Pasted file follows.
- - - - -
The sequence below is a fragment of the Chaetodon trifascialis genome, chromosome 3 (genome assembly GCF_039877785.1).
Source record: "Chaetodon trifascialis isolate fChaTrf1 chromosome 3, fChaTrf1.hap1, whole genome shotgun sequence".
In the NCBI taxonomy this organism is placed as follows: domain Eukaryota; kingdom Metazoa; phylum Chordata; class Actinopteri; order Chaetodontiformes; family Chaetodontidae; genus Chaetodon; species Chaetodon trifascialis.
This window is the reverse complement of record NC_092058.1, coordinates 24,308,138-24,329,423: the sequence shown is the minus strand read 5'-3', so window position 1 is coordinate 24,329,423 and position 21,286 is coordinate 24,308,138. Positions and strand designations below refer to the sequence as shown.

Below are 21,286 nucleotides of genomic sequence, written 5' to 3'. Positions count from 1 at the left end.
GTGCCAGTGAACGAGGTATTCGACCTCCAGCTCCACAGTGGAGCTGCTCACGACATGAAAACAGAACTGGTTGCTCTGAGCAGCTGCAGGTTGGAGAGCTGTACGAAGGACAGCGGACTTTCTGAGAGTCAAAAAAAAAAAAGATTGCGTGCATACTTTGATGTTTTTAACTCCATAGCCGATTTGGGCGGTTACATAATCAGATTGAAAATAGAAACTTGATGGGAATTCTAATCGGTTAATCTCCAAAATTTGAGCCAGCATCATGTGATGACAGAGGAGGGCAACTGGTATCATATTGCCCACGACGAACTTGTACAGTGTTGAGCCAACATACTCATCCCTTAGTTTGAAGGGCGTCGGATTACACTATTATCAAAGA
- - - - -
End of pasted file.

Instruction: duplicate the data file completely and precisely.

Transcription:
The sequence below is a fragment of the Chaetodon trifascialis genome, chromosome 3 (genome assembly GCF_039877785.1).
Source record: "Chaetodon trifascialis isolate fChaTrf1 chromosome 3, fChaTrf1.hap1, whole genome shotgun sequence".
In the NCBI taxonomy this organism is placed as follows: domain Eukaryota; kingdom Metazoa; phylum Chordata; class Actinopteri; order Chaetodontiformes; family Chaetodontidae; genus Chaetodon; species Chaetodon trifascialis.
This window is the reverse complement of record NC_092058.1, coordinates 24,308,138-24,329,423: the sequence shown is the minus strand read 5'-3', so window position 1 is coordinate 24,329,423 and position 21,286 is coordinate 24,308,138. Positions and strand designations below refer to the sequence as shown.

Below are 21,286 nucleotides of genomic sequence, written 5' to 3'. Positions count from 1 at the left end.
GTGCCAGTGAACGAGGTATTCGACCTCCAGCTCCACAGTGGAGCTGCTCACGACATGAAAACAGAACTGGTTGCTCTGAGCAGCTGCAGGTTGGAGAGCTGTACGAAGGACAGCGGACTTTCTGAGAGTCAAAAAAAAAAAAGATTGCGTGCATACTTTGATGTTTTTAACTCCATAGCCGATTTGGGCGGTTACATAATCAGATTGAAAATAGAAACTTGATGGGAATTCTAATCGGTTAATCTCCAAAATTTGAGCCAGCATCATGTGATGACAGAGGAGGGCAACTGGTATCATATTGCCCACGACGAACTTGTACAGTGTTGAGCCAACATACTCATCCCTTAGTTTGAAGGGCGTCGGATTACACTATTATCAAAGA